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Ngozi Okonjo-Iweala

Okonjo-Iweala is from Ogwashi-Ukwu, Delta State, where her father Professor Chukwuka Okonjo is the Eze (King) from the Obahai Royal Family of Ogwashi-Ukwu.

Okonjo-Iweala was educated at St. Anne’s School, Molete, Ibadan, the International School Ibadan and Harvard University, graduating magna cum laude with an AB in Economics in 1976, and earned her PhD in regional economics and development from the Massachusetts Institute of Technology (MIT) in 1981. She received an International Fellowship from the American Association of University Women (AAUW) that supported her doctoral studies.

She is married to Dr. Ikemba Iweala, a neurosurgeon from Umuahia, Abia State, and they have four children.

Okonjo-Iweala served twice as Nigeria’s Finance Minister and also as Minister of Foreign Affairs. She was the first female to hold both positions. During her first term as Minister of Finance under President Obasanjo’s Administration, she spearheaded negotiations with the Paris Club of Creditors that led to the wiping out of US$30 billion of Nigeria’s debt,

including the outright cancellation of US$18 billion.In 2003 she led efforts to improve Nigeria’s macroeconomic management including the implementation of an oil-price based fiscal rule where revenues accruing above a reference benchmark oil price were saved in a special account, “The Excess Crude Account” which helped to reduce macroeconomic volatility.

She also introduced the practice of publishing each state’s monthly financial allocation from the Federal Government of Nigeria in the newspapers. This action went a long way in increasing transparency in governance.[6] With the support of the World Bank and the IMF to the Federal Government of Nigeria, she helped build an electronic financial management platform-the Government Integrated Financial Management and Information System (GIFMIS), including the Treasury Single Account (TSA) and the Integrated Payroll and Personnel Information System (IPPIS), helping to curtail corruption in the process. As at 31 December 2014, the IPPIS platform for example had eliminated 62,893 ghost workers from the system and saved the Nigerian government about $1.25 billion in the process.

Okonjo-Iweala was also instrumental in helping Nigeria obtain its first ever sovereign credit rating (of BB minus) from Fitch Ratings and Standard & Poor’s in 2006.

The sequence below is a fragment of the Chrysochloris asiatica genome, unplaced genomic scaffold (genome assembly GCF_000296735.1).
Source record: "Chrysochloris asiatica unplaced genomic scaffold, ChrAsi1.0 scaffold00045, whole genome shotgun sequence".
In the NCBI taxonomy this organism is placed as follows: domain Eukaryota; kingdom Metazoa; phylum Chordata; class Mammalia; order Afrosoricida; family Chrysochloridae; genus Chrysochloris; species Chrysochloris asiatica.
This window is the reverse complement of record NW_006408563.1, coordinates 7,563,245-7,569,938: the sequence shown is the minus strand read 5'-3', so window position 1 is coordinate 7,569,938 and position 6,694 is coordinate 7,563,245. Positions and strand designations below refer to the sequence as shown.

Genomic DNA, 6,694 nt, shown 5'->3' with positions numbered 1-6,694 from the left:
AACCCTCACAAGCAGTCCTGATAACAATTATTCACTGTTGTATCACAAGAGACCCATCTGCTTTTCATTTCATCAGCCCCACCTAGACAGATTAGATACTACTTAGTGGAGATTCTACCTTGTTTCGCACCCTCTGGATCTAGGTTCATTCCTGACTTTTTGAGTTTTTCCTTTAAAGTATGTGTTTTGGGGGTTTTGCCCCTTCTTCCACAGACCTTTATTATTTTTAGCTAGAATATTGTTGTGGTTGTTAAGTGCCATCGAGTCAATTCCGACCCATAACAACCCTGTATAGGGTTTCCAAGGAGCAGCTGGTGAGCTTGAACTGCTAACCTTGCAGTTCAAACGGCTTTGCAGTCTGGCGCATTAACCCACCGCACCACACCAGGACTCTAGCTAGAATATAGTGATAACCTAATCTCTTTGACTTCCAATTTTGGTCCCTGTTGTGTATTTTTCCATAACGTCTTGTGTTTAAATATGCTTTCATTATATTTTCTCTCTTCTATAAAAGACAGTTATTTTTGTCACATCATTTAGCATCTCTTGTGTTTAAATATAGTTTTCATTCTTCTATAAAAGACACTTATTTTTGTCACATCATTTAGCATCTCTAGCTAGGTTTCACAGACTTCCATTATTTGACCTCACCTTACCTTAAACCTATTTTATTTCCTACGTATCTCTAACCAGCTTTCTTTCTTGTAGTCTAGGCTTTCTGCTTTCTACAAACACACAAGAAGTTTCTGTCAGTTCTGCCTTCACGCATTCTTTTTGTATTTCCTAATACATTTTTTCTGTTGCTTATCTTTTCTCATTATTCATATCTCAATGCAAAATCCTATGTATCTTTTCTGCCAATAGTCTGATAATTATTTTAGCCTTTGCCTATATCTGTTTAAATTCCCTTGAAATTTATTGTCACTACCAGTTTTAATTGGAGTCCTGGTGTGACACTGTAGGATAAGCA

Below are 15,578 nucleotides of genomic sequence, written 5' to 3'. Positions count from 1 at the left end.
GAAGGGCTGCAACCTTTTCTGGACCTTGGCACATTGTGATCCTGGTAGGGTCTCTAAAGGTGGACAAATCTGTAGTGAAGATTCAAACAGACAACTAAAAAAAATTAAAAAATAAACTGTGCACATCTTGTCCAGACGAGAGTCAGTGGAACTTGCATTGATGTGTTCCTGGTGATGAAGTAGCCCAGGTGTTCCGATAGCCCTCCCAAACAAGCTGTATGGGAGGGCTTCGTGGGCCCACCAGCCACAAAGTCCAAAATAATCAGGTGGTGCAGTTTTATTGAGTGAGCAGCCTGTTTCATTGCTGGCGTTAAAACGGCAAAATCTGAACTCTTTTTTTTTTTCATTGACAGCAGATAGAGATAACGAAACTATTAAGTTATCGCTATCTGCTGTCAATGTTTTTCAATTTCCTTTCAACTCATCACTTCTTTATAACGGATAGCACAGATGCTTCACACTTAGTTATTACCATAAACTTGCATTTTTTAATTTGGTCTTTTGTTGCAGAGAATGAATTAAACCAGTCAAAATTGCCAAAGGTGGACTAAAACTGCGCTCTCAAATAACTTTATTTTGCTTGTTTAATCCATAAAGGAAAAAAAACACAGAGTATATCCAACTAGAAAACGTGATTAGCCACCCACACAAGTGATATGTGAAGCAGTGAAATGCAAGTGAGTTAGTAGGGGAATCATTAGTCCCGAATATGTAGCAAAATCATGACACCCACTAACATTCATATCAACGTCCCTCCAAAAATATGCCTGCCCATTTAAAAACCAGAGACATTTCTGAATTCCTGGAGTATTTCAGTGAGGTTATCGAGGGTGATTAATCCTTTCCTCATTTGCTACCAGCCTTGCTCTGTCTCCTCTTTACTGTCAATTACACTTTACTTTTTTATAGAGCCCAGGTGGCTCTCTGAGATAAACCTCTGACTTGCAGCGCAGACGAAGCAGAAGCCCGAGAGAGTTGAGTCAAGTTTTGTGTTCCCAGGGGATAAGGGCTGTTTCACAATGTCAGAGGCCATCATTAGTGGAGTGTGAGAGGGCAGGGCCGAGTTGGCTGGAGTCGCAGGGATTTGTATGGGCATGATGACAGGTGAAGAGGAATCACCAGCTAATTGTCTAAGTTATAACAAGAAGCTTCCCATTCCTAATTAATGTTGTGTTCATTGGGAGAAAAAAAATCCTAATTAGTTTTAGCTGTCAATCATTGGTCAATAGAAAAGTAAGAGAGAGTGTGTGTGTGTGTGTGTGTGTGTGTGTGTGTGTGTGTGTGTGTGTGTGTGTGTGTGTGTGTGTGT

Following her first term as Minister of Finance, she returned to the World Bank as a Managing Director in December 2007. Okonjo-Iweala had also previously spent the first 21 years of her career as a development economist at the World Bank. As Managing Director, she had oversight responsibility for the World Bank’s $81 billion operational portfolio in Africa, South Asia, Europe and Central Asia.

In 2011, Okonjo-Iweala was reappointed as Minister of Finance in Nigeria with the expanded portfolio of the Coordinating Minister for the Economy by President Goodluck Jonathan. Her legacy includes strengthening Nigeria’s public financial systems, stimulating the housing sector with the establishment of the Nigerian Mortgage Refinance Corporation (NMRC).[9] She also empowered Nigeria’s women and youth with the Growing Girls and Women in Nigeria Programme (GWIN); a gender responsive budgeting system[10] and the highly acclaimed Youth Enterprise with Innovation programme (YouWIN); a highly acclaimed programme to support entrepreneurs that created thousands of jobs.[11]

In September 2015, she joined Lazard as a Senior Advisor[15] and in January 2016 she was appointed Chair of the Global Alliance for Vaccines and Immunization (GAVI).[14]

She is co-chair of the Global Commission for the Economy and Climate, with Nicholas Stern and Paul Polman.[16] In July 2017, she was named the independent non-executive director at standard Chartered PLC, which will be effective from November 1, 2017[17]